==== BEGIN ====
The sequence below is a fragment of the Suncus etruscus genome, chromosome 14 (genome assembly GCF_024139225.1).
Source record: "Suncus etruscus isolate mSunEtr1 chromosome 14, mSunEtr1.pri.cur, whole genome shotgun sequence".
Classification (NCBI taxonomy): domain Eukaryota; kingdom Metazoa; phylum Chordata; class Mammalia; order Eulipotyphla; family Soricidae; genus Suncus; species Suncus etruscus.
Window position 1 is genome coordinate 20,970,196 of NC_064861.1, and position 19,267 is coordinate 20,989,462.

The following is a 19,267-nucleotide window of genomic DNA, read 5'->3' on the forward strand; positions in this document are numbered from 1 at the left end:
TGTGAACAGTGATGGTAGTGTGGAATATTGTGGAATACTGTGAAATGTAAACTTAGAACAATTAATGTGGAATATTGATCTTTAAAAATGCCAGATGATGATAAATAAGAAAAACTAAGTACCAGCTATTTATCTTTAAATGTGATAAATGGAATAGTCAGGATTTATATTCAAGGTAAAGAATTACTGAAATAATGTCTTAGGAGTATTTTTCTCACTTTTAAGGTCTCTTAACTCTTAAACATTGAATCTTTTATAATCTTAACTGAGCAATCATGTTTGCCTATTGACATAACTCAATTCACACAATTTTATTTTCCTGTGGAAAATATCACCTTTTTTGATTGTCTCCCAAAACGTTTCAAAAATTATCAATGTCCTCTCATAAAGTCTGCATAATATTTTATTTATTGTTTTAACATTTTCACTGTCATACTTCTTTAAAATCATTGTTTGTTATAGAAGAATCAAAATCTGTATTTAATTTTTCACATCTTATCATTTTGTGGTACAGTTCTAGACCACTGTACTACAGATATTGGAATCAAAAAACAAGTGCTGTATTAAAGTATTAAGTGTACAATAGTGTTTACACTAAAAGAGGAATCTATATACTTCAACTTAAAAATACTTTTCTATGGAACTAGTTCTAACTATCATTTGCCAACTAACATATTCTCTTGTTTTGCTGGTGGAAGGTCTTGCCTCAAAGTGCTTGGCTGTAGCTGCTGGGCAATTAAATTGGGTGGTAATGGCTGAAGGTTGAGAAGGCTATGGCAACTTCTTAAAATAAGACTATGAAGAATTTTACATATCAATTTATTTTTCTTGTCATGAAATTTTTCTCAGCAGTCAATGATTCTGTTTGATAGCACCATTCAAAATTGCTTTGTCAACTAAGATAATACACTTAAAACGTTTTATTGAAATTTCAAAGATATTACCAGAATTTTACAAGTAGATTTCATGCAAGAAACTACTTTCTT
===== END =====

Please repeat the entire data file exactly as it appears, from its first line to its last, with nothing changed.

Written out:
The sequence below is a fragment of the Suncus etruscus genome, chromosome 14 (genome assembly GCF_024139225.1).
Source record: "Suncus etruscus isolate mSunEtr1 chromosome 14, mSunEtr1.pri.cur, whole genome shotgun sequence".
Classification (NCBI taxonomy): domain Eukaryota; kingdom Metazoa; phylum Chordata; class Mammalia; order Eulipotyphla; family Soricidae; genus Suncus; species Suncus etruscus.
Window position 1 is genome coordinate 20,970,196 of NC_064861.1, and position 19,267 is coordinate 20,989,462.

The following is a 19,267-nucleotide window of genomic DNA, read 5'->3' on the forward strand; positions in this document are numbered from 1 at the left end:
TGTGAACAGTGATGGTAGTGTGGAATATTGTGGAATACTGTGAAATGTAAACTTAGAACAATTAATGTGGAATATTGATCTTTAAAAATGCCAGATGATGATAAATAAGAAAAACTAAGTACCAGCTATTTATCTTTAAATGTGATAAATGGAATAGTCAGGATTTATATTCAAGGTAAAGAATTACTGAAATAATGTCTTAGGAGTATTTTTCTCACTTTTAAGGTCTCTTAACTCTTAAACATTGAATCTTTTATAATCTTAACTGAGCAATCATGTTTGCCTATTGACATAACTCAATTCACACAATTTTATTTTCCTGTGGAAAATATCACCTTTTTTGATTGTCTCCCAAAACGTTTCAAAAATTATCAATGTCCTCTCATAAAGTCTGCATAATATTTTATTTATTGTTTTAACATTTTCACTGTCATACTTCTTTAAAATCATTGTTTGTTATAGAAGAATCAAAATCTGTATTTAATTTTTCACATCTTATCATTTTGTGGTACAGTTCTAGACCACTGTACTACAGATATTGGAATCAAAAAACAAGTGCTGTATTAAAGTATTAAGTGTACAATAGTGTTTACACTAAAAGAGGAATCTATATACTTCAACTTAAAAATACTTTTCTATGGAACTAGTTCTAACTATCATTTGCCAACTAACATATTCTCTTGTTTTGCTGGTGGAAGGTCTTGCCTCAAAGTGCTTGGCTGTAGCTGCTGGGCAATTAAATTGGGTGGTAATGGCTGAAGGTTGAGAAGGCTATGGCAACTTCTTAAAATAAGACTATGAAGAATTTTACATATCAATTTATTTTTCTTGTCATGAAATTTTTCTCAGCAGTCAATGATTCTGTTTGATAGCACCATTCAAAATTGCTTTGTCAACTAAGATAATACACTTAAAACGTTTTATTGAAATTTCAAAGATATTACCAGAATTTTACAAGTAGATTTCATGCAAGAAACTACTTTCTT